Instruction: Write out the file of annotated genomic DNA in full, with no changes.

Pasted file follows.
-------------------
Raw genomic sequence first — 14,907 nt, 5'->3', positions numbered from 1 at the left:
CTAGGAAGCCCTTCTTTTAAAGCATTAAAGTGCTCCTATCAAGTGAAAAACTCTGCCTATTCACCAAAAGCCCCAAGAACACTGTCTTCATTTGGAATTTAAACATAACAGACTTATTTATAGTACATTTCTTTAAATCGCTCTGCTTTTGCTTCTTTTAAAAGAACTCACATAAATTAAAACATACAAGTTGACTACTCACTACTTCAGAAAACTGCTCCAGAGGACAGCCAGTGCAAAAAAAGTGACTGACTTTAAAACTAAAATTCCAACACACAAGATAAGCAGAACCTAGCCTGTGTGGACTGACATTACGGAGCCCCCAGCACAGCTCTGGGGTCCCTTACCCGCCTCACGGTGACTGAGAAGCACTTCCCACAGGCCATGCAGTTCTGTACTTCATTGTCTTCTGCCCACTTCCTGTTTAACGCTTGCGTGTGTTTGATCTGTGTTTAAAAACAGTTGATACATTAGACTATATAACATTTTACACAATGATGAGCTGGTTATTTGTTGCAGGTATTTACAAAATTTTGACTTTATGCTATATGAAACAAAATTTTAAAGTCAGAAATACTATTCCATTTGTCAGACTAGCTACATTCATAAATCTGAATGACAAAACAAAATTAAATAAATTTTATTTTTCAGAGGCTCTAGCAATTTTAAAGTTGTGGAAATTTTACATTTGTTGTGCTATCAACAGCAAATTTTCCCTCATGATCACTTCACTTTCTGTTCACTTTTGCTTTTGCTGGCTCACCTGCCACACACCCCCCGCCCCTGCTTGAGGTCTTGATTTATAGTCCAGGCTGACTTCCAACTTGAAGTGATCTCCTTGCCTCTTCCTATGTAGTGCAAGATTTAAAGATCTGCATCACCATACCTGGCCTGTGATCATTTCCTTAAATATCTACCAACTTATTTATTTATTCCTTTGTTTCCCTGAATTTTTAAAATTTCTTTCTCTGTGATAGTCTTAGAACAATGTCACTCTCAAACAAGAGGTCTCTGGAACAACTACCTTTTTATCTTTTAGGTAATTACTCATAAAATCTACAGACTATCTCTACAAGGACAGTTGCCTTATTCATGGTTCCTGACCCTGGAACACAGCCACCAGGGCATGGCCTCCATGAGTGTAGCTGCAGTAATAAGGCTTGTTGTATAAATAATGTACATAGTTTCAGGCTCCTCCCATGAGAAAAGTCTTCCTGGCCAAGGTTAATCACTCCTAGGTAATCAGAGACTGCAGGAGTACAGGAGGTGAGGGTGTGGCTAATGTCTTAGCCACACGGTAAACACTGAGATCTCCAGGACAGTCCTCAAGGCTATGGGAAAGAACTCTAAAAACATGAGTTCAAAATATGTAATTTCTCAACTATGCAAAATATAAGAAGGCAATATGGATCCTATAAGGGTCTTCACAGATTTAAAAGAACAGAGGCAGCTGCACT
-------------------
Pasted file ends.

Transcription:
Raw genomic sequence first — 14,907 nt, 5'->3', positions numbered from 1 at the left:
CTAGGAAGCCCTTCTTTTAAAGCATTAAAGTGCTCCTATCAAGTGAAAAACTCTGCCTATTCACCAAAAGCCCCAAGAACACTGTCTTCATTTGGAATTTAAACATAACAGACTTATTTATAGTACATTTCTTTAAATCGCTCTGCTTTTGCTTCTTTTAAAAGAACTCACATAAATTAAAACATACAAGTTGACTACTCACTACTTCAGAAAACTGCTCCAGAGGACAGCCAGTGCAAAAAAAGTGACTGACTTTAAAACTAAAATTCCAACACACAAGATAAGCAGAACCTAGCCTGTGTGGACTGACATTACGGAGCCCCCAGCACAGCTCTGGGGTCCCTTACCCGCCTCACGGTGACTGAGAAGCACTTCCCACAGGCCATGCAGTTCTGTACTTCATTGTCTTCTGCCCACTTCCTGTTTAACGCTTGCGTGTGTTTGATCTGTGTTTAAAAACAGTTGATACATTAGACTATATAACATTTTACACAATGATGAGCTGGTTATTTGTTGCAGGTATTTACAAAATTTTGACTTTATGCTATATGAAACAAAATTTTAAAGTCAGAAATACTATTCCATTTGTCAGACTAGCTACATTCATAAATCTGAATGACAAAACAAAATTAAATAAATTTTATTTTTCAGAGGCTCTAGCAATTTTAAAGTTGTGGAAATTTTACATTTGTTGTGCTATCAACAGCAAATTTTCCCTCATGATCACTTCACTTTCTGTTCACTTTTGCTTTTGCTGGCTCACCTGCCACACACCCCCCGCCCCTGCTTGAGGTCTTGATTTATAGTCCAGGCTGACTTCCAACTTGAAGTGATCTCCTTGCCTCTTCCTATGTAGTGCAAGATTTAAAGATCTGCATCACCATACCTGGCCTGTGATCATTTCCTTAAATATCTACCAACTTATTTATTTATTCCTTTGTTTCCCTGAATTTTTAAAATTTCTTTCTCTGTGATAGTCTTAGAACAATGTCACTCTCAAACAAGAGGTCTCTGGAACAACTACCTTTTTATCTTTTAGGTAATTACTCATAAAATCTACAGACTATCTCTACAAGGACAGTTGCCTTATTCATGGTTCCTGACCCTGGAACACAGCCACCAGGGCATGGCCTCCATGAGTGTAGCTGCAGTAATAAGGCTTGTTGTATAAATAATGTACATAGTTTCAGGCTCCTCCCATGAGAAAAGTCTTCCTGGCCAAGGTTAATCACTCCTAGGTAATCAGAGACTGCAGGAGTACAGGAGGTGAGGGTGTGGCTAATGTCTTAGCCACACGGTAAACACTGAGATCTCCAGGACAGTCCTCAAGGCTATGGGAAAGAACTCTAAAAACATGAGTTCAAAATATGTAATTTCTCAACTATGCAAAATATAAGAAGGCAATATGGATCCTATAAGGGTCTTCACAGATTTAAAAGAACAGAGGCAGCTGCACT